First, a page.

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Search: MSC category 11D41 ( Higher degree equations; Fermat's equation )

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1. CMB 2006 (vol 49 pp. 560)

Luijk, Ronald van
A K3 Surface Associated With Certain Integral Matrices Having Integral Eigenvalues
In this article we will show that there are infinitely many symmetric, integral $3 \times 3$ matrices, with zeros on the diagonal, whose eigenvalues are all integral. We will do this by proving that the rational points on a certain non-Kummer, singular K3 surface are dense. We will also compute the entire N\'eron--Severi group of this surface and find all low degree curves on it.

Keywords:symmetric matrices, eigenvalues, elliptic surfaces, K3 surfaces, Néron--Severi group, rational curves, Diophantine equations, arithmetic geometry, algebraic geometry, number theory
Categories:14G05, 14J28, 11D41

2. CMB 2005 (vol 48 pp. 636)

Győry, K.; Hajdu, L.; Saradha, N.
Correction to: On the Diophantine Equation $n(n+d)\cdots(n+(k-1)d)=by^l$
In the article under consideration (Canad. Math. Bull. \textbf{47} (2004), pp.~373--388), Lemma 6 is not true in the form presented there. Lemma 6 is used only in the proof of part (i) of Theorem 9. We note, however, that part (i) of Theorem 9 in question is a special case of a theorem by Bennet, Bruin, Gy\H{o}ry and Hajdu.


3. CMB 2004 (vol 47 pp. 373)

Győry, K.; Hajdu, L.; Saradha, N.
On the Diophantine Equation $n(n+d)\cdots(n+(k-1)d)=by^l$
We show that the product of four or five consecutive positive terms in arithmetic progression can never be a perfect power whenever the initial term is coprime to the common difference of the arithmetic progression. This is a generalization of the results of Euler and Obl\'ath for the case of squares, and an extension of a theorem of Gy\H ory on three terms in arithmetic progressions. Several other results concerning the integral solutions of the equation of the title are also obtained. We extend results of Sander on the rational solutions of the equation in $n,y$ when $b=d=1$. We show that there are only finitely many solutions in $n,d,b,y$ when $k\geq 3$, $l\geq 2$ are fixed and $k+l>6$.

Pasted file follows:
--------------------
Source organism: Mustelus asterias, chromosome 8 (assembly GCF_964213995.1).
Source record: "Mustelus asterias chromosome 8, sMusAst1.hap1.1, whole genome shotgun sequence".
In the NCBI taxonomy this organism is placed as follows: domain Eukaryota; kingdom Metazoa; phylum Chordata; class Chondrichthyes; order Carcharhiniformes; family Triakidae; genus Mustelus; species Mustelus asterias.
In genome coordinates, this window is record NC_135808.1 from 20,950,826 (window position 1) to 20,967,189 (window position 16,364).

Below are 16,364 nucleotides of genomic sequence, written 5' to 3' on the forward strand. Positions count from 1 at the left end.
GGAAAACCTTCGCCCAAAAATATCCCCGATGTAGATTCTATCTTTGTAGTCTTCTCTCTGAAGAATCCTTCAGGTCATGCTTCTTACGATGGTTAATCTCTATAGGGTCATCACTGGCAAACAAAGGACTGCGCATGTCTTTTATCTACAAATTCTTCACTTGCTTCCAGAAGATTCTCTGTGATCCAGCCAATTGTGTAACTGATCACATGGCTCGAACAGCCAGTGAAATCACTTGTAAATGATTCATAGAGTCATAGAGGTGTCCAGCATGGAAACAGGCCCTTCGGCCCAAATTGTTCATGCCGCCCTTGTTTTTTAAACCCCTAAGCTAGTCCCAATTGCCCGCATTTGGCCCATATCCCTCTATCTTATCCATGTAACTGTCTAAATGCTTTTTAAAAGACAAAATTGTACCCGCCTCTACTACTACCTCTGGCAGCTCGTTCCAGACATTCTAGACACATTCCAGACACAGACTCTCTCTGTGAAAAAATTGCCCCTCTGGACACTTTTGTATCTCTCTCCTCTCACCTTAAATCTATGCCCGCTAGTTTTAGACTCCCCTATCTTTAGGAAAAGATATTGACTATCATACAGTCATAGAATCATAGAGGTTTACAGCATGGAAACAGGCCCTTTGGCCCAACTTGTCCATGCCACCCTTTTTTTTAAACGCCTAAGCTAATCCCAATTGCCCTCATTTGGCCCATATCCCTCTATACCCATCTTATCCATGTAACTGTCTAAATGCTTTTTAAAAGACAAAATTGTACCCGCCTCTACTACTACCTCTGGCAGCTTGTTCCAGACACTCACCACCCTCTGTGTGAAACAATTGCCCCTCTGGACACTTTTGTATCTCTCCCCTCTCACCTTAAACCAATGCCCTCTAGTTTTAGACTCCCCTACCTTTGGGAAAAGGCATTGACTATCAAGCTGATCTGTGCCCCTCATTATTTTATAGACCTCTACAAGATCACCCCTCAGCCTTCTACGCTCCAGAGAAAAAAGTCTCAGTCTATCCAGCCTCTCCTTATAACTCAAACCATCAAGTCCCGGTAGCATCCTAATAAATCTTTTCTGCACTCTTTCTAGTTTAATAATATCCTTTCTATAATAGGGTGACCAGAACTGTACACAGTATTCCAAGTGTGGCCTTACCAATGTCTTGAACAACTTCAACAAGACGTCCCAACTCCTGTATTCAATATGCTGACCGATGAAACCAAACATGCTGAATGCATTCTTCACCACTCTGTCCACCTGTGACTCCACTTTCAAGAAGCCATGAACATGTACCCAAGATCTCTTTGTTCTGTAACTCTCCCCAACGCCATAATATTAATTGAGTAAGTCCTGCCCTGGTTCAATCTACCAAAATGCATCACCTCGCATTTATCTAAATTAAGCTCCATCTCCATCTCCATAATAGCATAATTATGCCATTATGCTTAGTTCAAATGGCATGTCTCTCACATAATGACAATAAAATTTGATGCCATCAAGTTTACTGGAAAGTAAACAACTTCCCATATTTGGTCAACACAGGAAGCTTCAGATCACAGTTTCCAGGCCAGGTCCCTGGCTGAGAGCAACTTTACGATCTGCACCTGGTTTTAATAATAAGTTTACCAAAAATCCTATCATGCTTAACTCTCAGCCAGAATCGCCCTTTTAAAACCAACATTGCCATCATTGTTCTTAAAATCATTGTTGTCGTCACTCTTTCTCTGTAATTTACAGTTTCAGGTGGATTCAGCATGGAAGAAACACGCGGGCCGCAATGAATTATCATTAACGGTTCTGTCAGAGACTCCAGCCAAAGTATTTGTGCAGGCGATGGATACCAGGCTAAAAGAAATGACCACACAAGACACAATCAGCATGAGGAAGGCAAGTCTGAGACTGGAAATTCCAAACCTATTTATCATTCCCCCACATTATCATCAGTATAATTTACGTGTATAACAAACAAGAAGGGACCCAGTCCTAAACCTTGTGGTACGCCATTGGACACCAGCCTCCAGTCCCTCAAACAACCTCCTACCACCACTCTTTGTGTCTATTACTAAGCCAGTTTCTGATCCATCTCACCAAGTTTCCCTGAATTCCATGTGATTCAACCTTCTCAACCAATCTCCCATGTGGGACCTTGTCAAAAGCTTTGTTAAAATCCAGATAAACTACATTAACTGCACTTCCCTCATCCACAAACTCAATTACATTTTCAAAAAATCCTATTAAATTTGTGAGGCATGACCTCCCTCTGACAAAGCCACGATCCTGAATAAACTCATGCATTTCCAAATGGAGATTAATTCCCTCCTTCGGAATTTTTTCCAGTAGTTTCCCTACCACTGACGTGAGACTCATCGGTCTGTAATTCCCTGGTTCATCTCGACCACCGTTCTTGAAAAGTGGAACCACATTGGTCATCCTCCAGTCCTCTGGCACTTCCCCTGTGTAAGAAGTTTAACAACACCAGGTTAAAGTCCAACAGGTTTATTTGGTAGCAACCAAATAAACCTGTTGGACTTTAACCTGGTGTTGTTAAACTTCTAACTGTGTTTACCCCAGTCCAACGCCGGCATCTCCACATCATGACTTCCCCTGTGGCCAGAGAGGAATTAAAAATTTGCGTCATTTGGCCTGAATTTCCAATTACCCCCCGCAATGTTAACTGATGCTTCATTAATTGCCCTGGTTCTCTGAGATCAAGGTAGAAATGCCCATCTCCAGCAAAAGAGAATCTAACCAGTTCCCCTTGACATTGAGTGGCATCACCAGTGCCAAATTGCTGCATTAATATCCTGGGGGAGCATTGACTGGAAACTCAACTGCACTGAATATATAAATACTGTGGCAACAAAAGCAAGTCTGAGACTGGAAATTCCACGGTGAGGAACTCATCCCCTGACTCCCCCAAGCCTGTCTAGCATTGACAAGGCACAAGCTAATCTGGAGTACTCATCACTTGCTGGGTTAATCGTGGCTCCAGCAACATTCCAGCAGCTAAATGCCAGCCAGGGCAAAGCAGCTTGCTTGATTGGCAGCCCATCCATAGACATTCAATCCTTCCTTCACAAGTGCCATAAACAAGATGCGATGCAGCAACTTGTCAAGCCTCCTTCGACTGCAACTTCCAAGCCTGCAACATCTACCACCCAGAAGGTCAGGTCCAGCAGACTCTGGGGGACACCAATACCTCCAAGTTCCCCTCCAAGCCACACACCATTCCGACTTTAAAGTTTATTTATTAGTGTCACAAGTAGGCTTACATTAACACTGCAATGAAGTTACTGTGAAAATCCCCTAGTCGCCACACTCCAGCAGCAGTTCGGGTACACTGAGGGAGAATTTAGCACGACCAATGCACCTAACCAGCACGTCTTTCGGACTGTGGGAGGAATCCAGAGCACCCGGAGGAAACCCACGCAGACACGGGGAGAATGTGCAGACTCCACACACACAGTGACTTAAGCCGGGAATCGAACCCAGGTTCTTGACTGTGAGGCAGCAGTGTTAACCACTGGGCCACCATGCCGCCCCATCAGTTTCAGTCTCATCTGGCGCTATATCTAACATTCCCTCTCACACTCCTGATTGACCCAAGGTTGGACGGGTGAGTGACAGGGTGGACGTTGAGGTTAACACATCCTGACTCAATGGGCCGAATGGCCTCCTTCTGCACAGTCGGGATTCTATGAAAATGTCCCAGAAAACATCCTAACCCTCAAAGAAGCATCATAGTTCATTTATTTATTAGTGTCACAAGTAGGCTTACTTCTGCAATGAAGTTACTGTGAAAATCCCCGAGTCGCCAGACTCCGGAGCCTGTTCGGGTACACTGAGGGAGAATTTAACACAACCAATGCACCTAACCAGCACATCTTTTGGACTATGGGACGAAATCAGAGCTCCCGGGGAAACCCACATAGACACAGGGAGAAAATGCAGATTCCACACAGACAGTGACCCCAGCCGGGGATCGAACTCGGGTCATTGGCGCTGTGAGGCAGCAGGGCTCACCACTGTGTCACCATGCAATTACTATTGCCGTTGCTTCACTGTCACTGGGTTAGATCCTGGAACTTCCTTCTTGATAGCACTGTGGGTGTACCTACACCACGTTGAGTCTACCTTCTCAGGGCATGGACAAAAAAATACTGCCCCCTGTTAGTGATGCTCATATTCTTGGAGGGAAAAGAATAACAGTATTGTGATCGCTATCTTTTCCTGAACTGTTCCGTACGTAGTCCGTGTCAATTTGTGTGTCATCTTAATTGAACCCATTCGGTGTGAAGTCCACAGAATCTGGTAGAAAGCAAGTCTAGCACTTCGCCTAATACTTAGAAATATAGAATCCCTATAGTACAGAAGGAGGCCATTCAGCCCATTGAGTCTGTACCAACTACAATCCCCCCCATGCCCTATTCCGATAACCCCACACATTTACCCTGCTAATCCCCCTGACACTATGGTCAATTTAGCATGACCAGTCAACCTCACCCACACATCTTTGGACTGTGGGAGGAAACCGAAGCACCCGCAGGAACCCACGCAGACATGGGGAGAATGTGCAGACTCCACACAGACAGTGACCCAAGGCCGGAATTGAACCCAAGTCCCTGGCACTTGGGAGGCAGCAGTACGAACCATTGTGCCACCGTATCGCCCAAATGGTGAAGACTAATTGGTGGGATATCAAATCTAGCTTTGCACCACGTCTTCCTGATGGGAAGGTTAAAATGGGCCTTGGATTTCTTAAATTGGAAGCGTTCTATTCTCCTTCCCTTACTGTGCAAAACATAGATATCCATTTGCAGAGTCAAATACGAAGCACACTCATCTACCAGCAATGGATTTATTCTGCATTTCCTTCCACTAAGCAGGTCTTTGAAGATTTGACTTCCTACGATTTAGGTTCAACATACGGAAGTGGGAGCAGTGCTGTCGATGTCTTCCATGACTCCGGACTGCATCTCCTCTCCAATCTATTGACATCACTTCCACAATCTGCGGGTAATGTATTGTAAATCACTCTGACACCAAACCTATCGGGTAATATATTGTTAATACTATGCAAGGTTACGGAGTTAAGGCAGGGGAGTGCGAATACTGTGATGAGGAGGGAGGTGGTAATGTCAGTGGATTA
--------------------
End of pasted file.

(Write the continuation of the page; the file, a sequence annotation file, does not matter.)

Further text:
4. CMB 2003 (vol 46 pp. 26)

Bernardi, D.; Halberstadt, E.; Kraus, A.
Remarques sur les points rationnels des variétés de Fermat
Soit $K$ un corps de nombres de degr\'e sur $\mathbb{Q}$ inf\'erieur ou \'egal \`a $2$. On se propose dans ce travail de faire quelques remarques sur la question de l'existence de deux \'el\'ements non nuls $a$ et $b$ de $K$, et d'un entier $n\geq 4$, tels que l'\'equation $ax^n + by^n = 1$ poss\`ede au moins trois points distincts non triviaux. Cette \'etude se ram\`ene \`a la recherche de points rationnels sur $K$ d'une vari\'et\'e projective dans $\mathbb{P}^5$ de dimension $3$, ou d'une surface de $\mathbb{P}^3$.


5. CMB 2003 (vol 46 pp. 71)

Cutter, Pamela; Granville, Andrew; Tucker, Thomas J.
The Number of Fields Generated by the Square Root of Values of a Given Polynomial
The $abc$-conjecture is applied to various questions involving the number of distinct fields $\mathbb{Q} \bigl( \sqrt{f(n)} \bigr)$, as we vary over integers $n$.

Categories:11N32, 11D41

6. CMB 2002 (vol 45 pp. 247)

Kihel, O.; Levesque, C.
On a Few Diophantine Equations Related to Fermat's Last Theorem
We combine the deep methods of Frey, Ribet, Serre and Wiles with some results of Darmon, Merel and Poonen to solve certain explicit diophantine equations. In particular, we prove that the area of a primitive Pythagorean triangle is never a perfect power, and that each of the equations $X^4 - 4Y^4 = Z^p$, $X^4 + 4Y^p = Z^2$ has no non-trivial solution. Proofs are short and rest heavily on results whose proofs required Wiles' deep machinery.

Keywords:Diophantine equations

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